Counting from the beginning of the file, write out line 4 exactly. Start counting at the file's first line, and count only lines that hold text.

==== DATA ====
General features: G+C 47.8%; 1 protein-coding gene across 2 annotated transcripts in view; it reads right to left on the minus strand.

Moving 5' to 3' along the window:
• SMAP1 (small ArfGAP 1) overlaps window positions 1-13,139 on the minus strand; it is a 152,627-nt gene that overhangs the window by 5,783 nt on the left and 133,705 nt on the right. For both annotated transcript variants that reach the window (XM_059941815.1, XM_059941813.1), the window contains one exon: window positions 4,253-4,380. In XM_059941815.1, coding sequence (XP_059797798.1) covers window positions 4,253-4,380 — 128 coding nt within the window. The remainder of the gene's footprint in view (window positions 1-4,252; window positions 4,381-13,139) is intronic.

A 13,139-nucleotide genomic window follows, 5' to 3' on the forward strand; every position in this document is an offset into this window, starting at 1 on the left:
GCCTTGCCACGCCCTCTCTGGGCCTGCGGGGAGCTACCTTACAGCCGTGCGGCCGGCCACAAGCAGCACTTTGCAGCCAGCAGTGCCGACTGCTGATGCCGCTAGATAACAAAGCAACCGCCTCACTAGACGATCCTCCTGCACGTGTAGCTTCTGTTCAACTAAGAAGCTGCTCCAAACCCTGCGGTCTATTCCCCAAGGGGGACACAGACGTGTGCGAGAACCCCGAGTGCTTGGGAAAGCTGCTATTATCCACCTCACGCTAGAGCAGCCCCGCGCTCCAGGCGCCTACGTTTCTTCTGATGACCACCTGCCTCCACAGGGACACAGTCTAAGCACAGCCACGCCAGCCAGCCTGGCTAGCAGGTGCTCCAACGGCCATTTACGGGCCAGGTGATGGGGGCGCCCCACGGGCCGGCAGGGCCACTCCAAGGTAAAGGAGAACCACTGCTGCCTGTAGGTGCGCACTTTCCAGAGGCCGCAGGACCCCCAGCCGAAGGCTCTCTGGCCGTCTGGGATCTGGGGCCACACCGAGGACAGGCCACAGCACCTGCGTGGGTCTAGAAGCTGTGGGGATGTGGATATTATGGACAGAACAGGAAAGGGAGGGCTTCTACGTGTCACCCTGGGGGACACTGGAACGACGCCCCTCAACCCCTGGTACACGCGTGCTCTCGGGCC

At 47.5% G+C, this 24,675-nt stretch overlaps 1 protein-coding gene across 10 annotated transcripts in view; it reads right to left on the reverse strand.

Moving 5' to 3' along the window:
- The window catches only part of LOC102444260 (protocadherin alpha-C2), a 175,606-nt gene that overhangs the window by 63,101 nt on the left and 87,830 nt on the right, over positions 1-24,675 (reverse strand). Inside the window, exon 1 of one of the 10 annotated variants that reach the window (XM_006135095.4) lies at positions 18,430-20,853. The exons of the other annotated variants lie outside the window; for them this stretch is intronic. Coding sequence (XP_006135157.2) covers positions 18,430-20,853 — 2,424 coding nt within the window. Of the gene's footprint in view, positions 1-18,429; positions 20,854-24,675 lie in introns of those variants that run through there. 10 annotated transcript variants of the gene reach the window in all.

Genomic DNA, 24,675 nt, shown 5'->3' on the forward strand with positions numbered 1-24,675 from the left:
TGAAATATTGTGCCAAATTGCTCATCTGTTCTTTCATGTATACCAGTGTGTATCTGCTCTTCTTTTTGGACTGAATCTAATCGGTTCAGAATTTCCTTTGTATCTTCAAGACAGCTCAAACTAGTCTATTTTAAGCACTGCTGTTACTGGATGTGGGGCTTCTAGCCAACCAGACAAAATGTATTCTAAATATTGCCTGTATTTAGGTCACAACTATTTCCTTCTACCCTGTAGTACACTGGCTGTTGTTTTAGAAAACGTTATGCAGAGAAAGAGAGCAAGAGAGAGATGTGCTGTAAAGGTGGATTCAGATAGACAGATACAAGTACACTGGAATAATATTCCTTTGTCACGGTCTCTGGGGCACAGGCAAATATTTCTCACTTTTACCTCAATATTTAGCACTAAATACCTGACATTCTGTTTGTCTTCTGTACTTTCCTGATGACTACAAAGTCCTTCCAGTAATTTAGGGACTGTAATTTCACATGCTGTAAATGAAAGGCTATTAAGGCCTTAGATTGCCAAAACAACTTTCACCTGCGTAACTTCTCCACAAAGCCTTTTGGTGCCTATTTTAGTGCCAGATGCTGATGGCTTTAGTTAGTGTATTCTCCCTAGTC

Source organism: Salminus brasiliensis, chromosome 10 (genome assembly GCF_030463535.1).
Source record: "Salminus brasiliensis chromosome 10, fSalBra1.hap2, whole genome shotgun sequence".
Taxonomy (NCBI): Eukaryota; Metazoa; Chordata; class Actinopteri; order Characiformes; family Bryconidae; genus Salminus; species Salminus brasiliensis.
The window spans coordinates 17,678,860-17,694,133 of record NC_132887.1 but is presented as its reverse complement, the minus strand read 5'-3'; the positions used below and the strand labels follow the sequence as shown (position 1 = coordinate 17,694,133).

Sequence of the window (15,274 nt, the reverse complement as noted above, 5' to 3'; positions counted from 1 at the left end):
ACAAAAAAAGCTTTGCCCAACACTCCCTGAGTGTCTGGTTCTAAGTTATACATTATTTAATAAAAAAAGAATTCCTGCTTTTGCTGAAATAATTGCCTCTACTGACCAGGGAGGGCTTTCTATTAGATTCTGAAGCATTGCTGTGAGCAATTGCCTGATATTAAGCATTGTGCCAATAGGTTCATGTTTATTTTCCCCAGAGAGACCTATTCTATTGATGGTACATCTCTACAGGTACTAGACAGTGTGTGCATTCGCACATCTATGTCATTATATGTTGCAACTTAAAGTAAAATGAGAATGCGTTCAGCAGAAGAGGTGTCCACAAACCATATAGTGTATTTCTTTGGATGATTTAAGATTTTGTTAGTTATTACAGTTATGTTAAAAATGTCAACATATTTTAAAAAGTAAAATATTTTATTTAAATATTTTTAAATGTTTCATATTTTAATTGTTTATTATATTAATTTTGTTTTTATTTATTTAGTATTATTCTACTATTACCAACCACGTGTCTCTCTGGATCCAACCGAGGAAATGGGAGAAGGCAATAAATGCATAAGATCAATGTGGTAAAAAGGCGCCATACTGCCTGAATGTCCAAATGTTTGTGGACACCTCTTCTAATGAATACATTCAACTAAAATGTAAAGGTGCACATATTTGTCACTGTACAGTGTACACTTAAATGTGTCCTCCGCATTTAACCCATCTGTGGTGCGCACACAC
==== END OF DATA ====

A 13,139-nucleotide genomic window follows, 5' to 3' on the forward strand; every position in this document is an offset into this window, starting at 1 on the left: